Rock my baby to sleep,
Rock my baby to sleep,
Rock my baby to sleep …
Oops! Sorry baby, that’s all I can sing for you, but you please sleep!!!
Is that what you have been singing for your baby in the name of a lullaby? If yes, please do not feel guilty; you aren’t the only one! There are a lot more young and new age moms who are doing just the same these days.
Singing a lullaby – a soothing music to help those tiny toddlers fall asleep is a beautiful practice followed by mothers across the globe since ages. A practice probably as old as the human civilization itself, singing lullabies for babies has always been an integral part of the precious mother-child relationship.
However, unfortunately times are changing and this custom has undergone many changes with time. Motherhood itself is changing drastically with most urban women doing a balancing a fulltime job and the task of childcare. Unlike our mothers who could easily sing those soothing lullabies that would put us to sleep in no time, new age moms are finding the act of putting a child to sleep a tough one. Why? Simply because most of them actually do not know how to sing a soulful lullaby!
While some mothers feel lullabies are too folkish, odd and funny to learn, some others have absolutely no time to learn and recite them for their babies. However, there are a few of them who would like to sing but are unable to learn lullabies for there are no elders at home to teach them; courtesy: loss of joint families!
With most people opting to live in nuclear families, staying away from their veteran parents, the practices of lullaby singing and caring for babies the right way is fading away as well. The aged are in turn leading lonely lives, missing an eventful life unable to spend time with their grand children.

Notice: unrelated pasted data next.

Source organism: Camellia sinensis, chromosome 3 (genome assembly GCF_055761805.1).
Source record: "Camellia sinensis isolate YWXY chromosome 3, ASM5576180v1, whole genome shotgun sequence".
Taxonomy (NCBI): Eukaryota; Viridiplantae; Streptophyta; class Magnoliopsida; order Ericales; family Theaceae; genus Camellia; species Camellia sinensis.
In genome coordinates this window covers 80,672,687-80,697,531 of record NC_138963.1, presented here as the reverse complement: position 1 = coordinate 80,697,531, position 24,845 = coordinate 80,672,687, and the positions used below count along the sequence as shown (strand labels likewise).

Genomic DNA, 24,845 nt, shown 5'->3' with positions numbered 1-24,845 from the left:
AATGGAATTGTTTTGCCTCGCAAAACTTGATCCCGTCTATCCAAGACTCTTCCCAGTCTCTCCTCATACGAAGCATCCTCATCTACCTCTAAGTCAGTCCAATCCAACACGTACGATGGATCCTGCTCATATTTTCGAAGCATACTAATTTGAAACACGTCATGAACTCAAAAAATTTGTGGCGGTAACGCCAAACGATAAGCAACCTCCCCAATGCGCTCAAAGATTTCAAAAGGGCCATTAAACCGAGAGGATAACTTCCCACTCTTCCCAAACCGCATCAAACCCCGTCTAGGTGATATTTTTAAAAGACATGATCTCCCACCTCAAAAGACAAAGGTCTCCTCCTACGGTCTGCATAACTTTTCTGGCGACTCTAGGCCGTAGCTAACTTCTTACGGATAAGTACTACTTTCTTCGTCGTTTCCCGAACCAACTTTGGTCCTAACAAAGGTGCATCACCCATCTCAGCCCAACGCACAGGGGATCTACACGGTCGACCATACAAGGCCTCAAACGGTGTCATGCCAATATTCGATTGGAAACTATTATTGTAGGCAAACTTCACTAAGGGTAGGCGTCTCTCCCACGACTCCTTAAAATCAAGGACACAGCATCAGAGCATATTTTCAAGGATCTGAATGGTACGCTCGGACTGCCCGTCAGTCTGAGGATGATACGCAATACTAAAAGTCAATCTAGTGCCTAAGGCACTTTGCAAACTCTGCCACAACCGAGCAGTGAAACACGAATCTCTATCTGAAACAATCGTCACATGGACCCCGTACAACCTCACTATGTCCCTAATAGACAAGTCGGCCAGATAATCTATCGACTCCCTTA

Then how are our new age mothers managing to put their baby to sleep? Thanks to the advancement in technology as well as modern lifestyles, today’s moms have so many things to depend on: Bollywood movie songs, mobile phone ringtones, nursery rhymes and old melodious lullabies’ songs saved on their PCs.
However, those newborns are actually missing out on listening to ‘actual’ lullabies sung by their moms in their own sweet voices. It is sad that so many kids are inculcated in the habit of sleeping with electronic gadgets close by their tiny ears, which can prove hazardous to their tender ear drums.
What’s more, the dependency on these gadgets seems to be increasing over time. A few friends of mine even say “while I do not know to sing a lullaby, I cannot afford to miss out on my sleep by singing some meaningless song endlessly until the baby goes to sleep either. Such sleepless nights will affect my work at office the next day as well. Hence, I put on some melodious ringtone in my mobile and ensure that my little one slowly go to sleep. And now, he even has his favorite ring tones!”
While it is not advisable to put a toddler into this habit of depending on a gadget to fall asleep, it will be lot nicer if they get to sleep listening to some ‘meaningful lullaby’ instead of a movie song from some Hindi, English or a regional language movie. Mothers, who worry about inability to sing a lullaby, can find some solace in a new research about child-mom relationship getting stronger with soulful lullabies. A new research by the University of Western Sydney’s Baby Lab has suggested that babies do not care what their mothers sing or how bad their voices are, as long as they perform it with soul!
So, instead of making your baby get hooked onto the cell phone, mothers can rather listen to age old and meaningful lullabies on their phones and computers themselves, learn, practice and sing them for their babies in their own sweet voices instead. After all, there is nothing that isn’t available on the internet today, right?!